Kelly Oubre Jr. is the only player in Washington Wizards‘ summer league minicamp ensured a roster spot next season. That the second-year forward hasn’t been acting as if anything is promised is a sign of how much he’s matured since last season, both he and coaches said following the first of three practices at Verizon Center.

Oubre was the 15th overall pick in last year’s draft, coming to the Wizards in a deal with the Atlanta Hawks. He appeared in 63 games as rookie, averaging 3.7 points and 2.1 rebounds.

“I feel a little bit more comfortable out there,” Oubre said Tuesday night. “I know how these practices go, and I know that we have to go hard in everything that we do. Pick up everything that we do fast and pretty much just not really expect anything because last year I was trying to expect too much coming in to these practices, and I was kind of getting myself overwhelmed.”

Oubre, 20, took part in a drill near the end of practice in which he was responsible for stopping multiple opponents from scoring. Those trying to score against Oubre were allowed only two dribbles before having to shoot. Oubre more than held his own, although he indicated afterward he was not completely satisfied with his performance.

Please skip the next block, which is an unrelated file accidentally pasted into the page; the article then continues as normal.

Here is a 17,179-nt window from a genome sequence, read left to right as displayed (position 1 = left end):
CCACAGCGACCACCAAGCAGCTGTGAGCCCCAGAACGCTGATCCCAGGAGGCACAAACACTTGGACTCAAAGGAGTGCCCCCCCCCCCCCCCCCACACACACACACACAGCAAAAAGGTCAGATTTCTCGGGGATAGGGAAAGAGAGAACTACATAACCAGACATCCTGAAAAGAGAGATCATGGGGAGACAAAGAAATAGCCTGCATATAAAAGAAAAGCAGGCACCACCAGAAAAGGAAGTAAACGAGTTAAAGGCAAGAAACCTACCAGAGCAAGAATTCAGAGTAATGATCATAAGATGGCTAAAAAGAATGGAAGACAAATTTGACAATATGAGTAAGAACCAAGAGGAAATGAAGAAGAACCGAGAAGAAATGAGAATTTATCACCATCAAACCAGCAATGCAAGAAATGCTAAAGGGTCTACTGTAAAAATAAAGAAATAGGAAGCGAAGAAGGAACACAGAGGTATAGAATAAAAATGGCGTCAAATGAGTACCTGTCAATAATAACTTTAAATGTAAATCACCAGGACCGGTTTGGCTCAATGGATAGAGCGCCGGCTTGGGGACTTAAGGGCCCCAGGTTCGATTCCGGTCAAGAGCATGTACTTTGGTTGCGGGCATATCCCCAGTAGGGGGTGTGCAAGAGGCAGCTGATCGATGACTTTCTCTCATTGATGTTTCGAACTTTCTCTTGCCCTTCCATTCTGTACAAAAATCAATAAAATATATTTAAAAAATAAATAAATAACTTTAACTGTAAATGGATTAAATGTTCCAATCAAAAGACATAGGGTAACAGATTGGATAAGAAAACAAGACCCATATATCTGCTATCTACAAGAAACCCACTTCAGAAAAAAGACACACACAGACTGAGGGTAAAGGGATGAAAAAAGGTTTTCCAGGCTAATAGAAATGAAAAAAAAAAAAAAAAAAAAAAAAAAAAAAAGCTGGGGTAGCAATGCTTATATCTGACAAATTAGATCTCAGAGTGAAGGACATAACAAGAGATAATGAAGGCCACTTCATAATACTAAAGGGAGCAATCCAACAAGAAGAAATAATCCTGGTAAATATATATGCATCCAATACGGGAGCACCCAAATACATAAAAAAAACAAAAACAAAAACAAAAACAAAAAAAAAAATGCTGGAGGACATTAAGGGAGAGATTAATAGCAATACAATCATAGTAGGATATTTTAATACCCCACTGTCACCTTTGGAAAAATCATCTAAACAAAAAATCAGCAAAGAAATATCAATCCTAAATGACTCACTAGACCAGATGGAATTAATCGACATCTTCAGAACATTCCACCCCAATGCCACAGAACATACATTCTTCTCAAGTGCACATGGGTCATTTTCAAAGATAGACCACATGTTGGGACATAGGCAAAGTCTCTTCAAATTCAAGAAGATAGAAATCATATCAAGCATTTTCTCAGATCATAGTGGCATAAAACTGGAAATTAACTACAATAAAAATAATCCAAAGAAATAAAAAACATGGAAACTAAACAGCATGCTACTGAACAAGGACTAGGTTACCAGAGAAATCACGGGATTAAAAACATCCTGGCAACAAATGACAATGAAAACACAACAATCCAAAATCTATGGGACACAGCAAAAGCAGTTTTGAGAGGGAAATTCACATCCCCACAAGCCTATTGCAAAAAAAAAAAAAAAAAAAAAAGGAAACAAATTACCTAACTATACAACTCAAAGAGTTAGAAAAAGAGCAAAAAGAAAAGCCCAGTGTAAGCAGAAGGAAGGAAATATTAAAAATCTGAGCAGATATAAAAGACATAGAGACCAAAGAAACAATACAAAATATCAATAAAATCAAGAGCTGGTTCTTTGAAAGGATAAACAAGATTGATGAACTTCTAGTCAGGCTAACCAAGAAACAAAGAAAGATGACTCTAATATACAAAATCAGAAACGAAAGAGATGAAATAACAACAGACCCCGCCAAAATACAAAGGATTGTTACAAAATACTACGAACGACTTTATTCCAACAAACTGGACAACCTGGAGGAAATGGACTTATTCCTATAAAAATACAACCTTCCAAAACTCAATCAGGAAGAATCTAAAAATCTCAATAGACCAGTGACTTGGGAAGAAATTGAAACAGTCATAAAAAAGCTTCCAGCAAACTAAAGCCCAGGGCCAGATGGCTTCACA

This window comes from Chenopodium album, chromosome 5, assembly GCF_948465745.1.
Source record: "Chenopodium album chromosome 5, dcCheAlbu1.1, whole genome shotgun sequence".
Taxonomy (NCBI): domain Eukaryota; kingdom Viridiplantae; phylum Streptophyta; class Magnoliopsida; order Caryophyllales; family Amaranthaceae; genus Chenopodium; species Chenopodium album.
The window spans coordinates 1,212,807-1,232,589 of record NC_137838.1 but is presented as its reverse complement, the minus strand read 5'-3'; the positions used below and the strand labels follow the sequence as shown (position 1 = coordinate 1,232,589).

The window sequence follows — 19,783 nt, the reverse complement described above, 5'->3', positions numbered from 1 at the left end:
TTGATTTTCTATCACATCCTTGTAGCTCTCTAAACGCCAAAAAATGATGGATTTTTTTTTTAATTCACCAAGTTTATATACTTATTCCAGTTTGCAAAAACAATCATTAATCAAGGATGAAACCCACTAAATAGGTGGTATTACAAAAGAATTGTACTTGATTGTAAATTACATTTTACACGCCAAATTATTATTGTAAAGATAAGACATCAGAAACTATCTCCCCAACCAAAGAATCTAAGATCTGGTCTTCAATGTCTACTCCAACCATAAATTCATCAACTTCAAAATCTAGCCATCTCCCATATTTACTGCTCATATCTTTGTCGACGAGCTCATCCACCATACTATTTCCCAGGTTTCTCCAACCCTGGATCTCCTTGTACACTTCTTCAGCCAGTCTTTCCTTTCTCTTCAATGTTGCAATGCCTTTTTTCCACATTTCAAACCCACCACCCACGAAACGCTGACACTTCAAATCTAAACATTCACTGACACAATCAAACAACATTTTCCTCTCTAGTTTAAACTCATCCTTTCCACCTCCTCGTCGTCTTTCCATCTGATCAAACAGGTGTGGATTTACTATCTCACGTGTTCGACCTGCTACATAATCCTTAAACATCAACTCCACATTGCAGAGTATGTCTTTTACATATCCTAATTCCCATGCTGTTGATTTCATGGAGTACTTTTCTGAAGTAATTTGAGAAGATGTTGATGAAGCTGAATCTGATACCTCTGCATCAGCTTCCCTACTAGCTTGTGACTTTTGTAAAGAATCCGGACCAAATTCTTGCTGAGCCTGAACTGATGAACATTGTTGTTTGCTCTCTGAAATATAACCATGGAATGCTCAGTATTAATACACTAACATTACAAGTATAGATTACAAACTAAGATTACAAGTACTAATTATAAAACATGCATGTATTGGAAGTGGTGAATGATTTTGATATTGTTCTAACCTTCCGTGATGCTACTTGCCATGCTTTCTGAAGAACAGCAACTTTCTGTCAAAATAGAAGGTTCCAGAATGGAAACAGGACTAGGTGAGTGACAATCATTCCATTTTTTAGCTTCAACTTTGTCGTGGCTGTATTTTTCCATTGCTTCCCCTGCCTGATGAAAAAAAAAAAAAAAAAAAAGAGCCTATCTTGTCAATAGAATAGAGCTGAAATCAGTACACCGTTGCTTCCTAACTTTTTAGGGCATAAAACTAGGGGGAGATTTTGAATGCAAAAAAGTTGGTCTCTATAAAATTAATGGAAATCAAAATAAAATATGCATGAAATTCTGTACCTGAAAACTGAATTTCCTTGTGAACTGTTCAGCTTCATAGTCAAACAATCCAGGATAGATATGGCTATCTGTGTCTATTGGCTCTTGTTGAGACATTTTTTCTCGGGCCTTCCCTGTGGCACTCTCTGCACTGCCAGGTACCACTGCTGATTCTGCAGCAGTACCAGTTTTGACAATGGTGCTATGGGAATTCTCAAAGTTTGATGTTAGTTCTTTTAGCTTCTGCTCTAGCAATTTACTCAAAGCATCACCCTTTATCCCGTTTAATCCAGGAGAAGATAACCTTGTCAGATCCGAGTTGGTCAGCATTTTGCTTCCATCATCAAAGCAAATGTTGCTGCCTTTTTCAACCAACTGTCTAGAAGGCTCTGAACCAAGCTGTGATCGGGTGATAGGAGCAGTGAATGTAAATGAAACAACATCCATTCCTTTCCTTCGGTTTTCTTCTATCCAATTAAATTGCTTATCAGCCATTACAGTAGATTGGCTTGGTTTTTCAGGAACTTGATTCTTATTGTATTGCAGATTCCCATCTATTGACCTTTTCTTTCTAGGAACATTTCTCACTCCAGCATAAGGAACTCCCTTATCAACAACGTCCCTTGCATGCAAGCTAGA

Improving defensively was a primary focus for Oubre during the offseason, and he admitted there’s still much to work on in that respect over the next two days. After minicamp concludes Thursday, Oubre will be among the group making the trip to Las Vegas for three summer league games starting Saturday.

“I’m an energetic player,” he said. “I come in and I try to first and foremost start on the defensive end because that’s what God blessed me with, length and athletic ability, so I feel that’s kind of my calling card, coming out and trying to get stops.”

During his first year in the league, Oubre showed signs of the potential that prompted the Wizards to trade two draft picks — a 2015 first-rounder and 2016 second-rounder — to acquire the 6-foot-7 Kansas product on draft night last year. Oubre spent one season with the Jayhawks before declaring for the NBA draft.

Injuries forced then-coach Randy Wittman to go to Oubre in mid-December. Over a 19-game stretch that included nine starts, Oubre averaged 6.1 points and 3.7 rebounds in 19.3 minutes. He shot 43.9 percent from three-point range and defended well by using a 7-3 wingspan to fluster opponents.

But shortly after Otto Porter Jr. came back from injury, Oubre’s minutes began to fluctuate. Without assurances of consistent playing time, Oubre often pressed while on the floor, generally yielding poor results.

This summer, Oubre said, is about continuing to learn to play within his means while offering any guidance to others trying to earn a roster spot.

“Sometimes players can come back and sort of feel that they’re the guy and around the other players make them feel that they’re different because they’ve been around, because they were on the team, and he hasn’t done that,” Wizards assistant Sidney Lowe, who’s directing Washington’s summer league team, said of Oubre. “You can see him with the other players, with the guys that are really trying to make this team, he’s talking to them. He’s helping them out.”